Classification of Cryptographic Keys

A cryptographic key  is just a random string consisting of hundreds or thousands of ones and zeroes (i.e., binary digits, or “bits”).

Symmetric key encryption algorithms use a single symmetric key for both encryption and decryption, whereas asymmetric key encryption algorithms (aka public key algorithms) use two different but related keys for encryption and decryption.

Cryptographic keys may be either static (designed for long term usage) or ephemeral (designed to be used only for a single session or transaction). The crypto-period (i.e., lifetime) of static keys may vary from days to weeks, months, or even years depending on what they are used for.

The length of a key must align with the algorithm that will use it. Symmetric keys may have a lesser length compared to assymetric keys.

key length should be chosen based on a number of factors, such as:

  • The algorithm being used
  • The strength of security required
  • The amount of data being processed with the key
  • The crypto-period of the key

Common functions for cryptographic keys

  • Data Encryption Key to encrypt the data.
  • Authentication Key to authenticate the originator or the origination of the data.
  • Digital Signature Key provides assurance about the integrity and originator of the associated data and also the signature is valid or not.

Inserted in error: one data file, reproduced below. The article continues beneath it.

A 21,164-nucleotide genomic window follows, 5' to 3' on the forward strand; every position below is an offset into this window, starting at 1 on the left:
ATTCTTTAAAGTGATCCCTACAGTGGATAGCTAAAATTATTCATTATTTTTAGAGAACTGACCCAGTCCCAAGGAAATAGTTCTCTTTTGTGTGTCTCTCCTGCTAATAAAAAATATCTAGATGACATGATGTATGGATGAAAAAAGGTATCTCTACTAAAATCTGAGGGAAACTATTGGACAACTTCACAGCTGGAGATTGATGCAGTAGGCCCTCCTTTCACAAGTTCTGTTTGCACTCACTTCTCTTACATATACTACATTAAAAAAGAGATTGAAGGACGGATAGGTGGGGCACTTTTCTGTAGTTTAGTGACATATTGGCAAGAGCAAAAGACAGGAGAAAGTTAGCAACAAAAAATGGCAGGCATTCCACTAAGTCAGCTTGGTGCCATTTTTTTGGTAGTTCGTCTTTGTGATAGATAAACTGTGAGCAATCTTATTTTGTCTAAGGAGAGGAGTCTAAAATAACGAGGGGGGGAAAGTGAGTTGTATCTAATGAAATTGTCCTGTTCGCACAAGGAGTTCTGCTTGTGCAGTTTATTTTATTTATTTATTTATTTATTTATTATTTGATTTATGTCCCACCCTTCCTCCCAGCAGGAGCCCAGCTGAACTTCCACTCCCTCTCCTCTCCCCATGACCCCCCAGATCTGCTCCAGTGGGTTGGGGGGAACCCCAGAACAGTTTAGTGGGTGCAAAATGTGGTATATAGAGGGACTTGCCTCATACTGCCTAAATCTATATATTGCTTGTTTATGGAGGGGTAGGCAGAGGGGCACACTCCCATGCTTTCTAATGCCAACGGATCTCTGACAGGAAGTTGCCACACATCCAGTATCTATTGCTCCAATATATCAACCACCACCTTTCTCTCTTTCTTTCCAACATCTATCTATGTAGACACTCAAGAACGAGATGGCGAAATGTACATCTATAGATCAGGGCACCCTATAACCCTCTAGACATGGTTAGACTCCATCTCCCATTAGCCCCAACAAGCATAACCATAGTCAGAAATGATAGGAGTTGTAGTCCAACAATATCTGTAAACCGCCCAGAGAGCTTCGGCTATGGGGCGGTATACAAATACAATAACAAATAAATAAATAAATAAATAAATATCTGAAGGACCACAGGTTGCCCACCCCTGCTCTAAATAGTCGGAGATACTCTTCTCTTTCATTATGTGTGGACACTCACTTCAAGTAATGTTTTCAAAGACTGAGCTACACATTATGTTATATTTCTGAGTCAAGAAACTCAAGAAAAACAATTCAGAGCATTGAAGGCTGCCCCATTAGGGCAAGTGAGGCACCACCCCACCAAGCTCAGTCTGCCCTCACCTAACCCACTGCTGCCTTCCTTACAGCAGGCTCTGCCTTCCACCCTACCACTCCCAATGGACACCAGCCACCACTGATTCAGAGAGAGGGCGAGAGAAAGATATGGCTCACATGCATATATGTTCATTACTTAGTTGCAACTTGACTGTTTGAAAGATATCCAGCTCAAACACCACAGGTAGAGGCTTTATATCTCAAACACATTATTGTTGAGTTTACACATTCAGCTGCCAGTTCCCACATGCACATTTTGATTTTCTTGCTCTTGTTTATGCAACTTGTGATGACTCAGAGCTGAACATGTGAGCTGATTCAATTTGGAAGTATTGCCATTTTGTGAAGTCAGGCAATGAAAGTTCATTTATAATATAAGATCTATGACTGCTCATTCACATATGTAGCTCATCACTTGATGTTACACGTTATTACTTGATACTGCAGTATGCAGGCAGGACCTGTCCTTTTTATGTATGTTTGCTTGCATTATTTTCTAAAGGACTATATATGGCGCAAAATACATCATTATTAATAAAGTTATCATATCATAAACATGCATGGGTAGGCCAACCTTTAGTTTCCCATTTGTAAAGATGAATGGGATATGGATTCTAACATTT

• Key Encryption Key (aka Key Wrapping Key or Key Transport Key) used to transport another key or wrap arooud the key.
  • Master Key is a symmetric key that is used to encrypt multiple subordinate keys. Secured via HSM.
  • Root Key is the topmost key in a Public Key Infrastructure (PKI) hierarchy. Used to authenticate and sign digital certificates.

KMS are used to ensure keys are

  • generated to the required length using a high-quality random data source
  • well protected (generally using an HSM)
  • managed only by authorized personnel in accordance with defined policies
  • used only for the functions they were intended for
  • updated according to their crypto-period
  • deleted when no longer required
  • fully auditable to provide evidence of correct (or incorrect) usage

Source: Classification of Cryptographic Keys

 

 

About the Author

Yogi

24 years of experience in various layers of software. Primarily experienced in system side software design and development on server management software. Interested in linux development in x86 and arm architecture.